Corn is better than fries. And it absolutely IS a vegetable
 We ended the day with an easy meal at McDonald's. Don't judge us, it was a rough day and we didn't feel like playing the "Mystery-food-and-how-will-this-effect-you-in-three-hours" game. At the McDonald's in Singapore, you can choose to get corn with your meal instead of fries! Score!

We crossed the border once more into Malaysia,but not without a stop over in Johor Bahru. It rained buckets again. And I was wearing white. Again. Since this time, I had the good sense to laugh and make the best of it, I took another video. **Something I'd like to note: This God awful place smelled like the graveyard of millions of fish rotting in their own feces. The stench of decaying fish bodies was enough to wake the dead fish from their slumber, at which the fish vomited all over themselves from the mephitis (look who's got a college degree!) and then proceeded to decompose some more in their own filth. Are you grossed out yet? Because that is just a little slice of what it actually felt like. ** We were more than happy when our bus finally showed up.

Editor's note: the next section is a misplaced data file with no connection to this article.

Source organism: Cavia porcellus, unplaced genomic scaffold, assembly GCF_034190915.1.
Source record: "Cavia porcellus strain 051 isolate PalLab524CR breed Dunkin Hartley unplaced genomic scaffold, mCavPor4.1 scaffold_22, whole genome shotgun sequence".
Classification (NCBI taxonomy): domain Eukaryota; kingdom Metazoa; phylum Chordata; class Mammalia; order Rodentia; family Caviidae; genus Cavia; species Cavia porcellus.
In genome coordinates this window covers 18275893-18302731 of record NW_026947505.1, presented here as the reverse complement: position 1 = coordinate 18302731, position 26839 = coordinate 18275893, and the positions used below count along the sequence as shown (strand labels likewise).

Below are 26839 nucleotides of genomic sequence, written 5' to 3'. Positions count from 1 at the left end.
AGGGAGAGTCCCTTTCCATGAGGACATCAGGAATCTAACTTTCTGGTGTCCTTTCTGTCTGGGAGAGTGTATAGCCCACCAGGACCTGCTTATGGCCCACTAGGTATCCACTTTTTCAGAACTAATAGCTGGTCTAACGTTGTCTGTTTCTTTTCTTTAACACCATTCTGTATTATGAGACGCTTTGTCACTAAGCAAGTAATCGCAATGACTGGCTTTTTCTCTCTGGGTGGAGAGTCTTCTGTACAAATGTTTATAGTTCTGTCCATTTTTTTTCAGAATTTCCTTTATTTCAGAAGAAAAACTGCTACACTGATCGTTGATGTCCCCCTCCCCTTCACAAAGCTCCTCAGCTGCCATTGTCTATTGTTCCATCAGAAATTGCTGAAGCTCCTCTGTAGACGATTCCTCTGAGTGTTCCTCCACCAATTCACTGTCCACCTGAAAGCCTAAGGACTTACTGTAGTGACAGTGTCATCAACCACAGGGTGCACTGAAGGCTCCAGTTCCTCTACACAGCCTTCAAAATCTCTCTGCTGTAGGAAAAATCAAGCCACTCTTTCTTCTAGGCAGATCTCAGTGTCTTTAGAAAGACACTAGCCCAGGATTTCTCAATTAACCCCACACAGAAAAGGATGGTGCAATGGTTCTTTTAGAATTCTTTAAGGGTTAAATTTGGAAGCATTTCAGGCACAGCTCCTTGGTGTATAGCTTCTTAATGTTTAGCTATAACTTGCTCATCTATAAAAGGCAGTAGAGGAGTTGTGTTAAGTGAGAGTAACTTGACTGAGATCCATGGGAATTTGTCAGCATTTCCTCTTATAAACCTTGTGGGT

We set in for the journey back to Kuala Lumpur for a second (hopefully better) experience. However, the nice asian lady behind us had other plans. Her kid (sitting behind me) decided that the chair in front of him was much more entertaining as a kicking board. His mom (behind Emma) decided that Emma was not going to put her chair back AT ALL. Poor Emma sat the entire bus journey (six hours or something) at a 90 degree angle. Any time she put her chair back, the woman would say "Szzzt!!! Szzzztt!!!" and physically HIT Emma's chair. Real gems, these people. 
We tend to make really good friends on bus rides.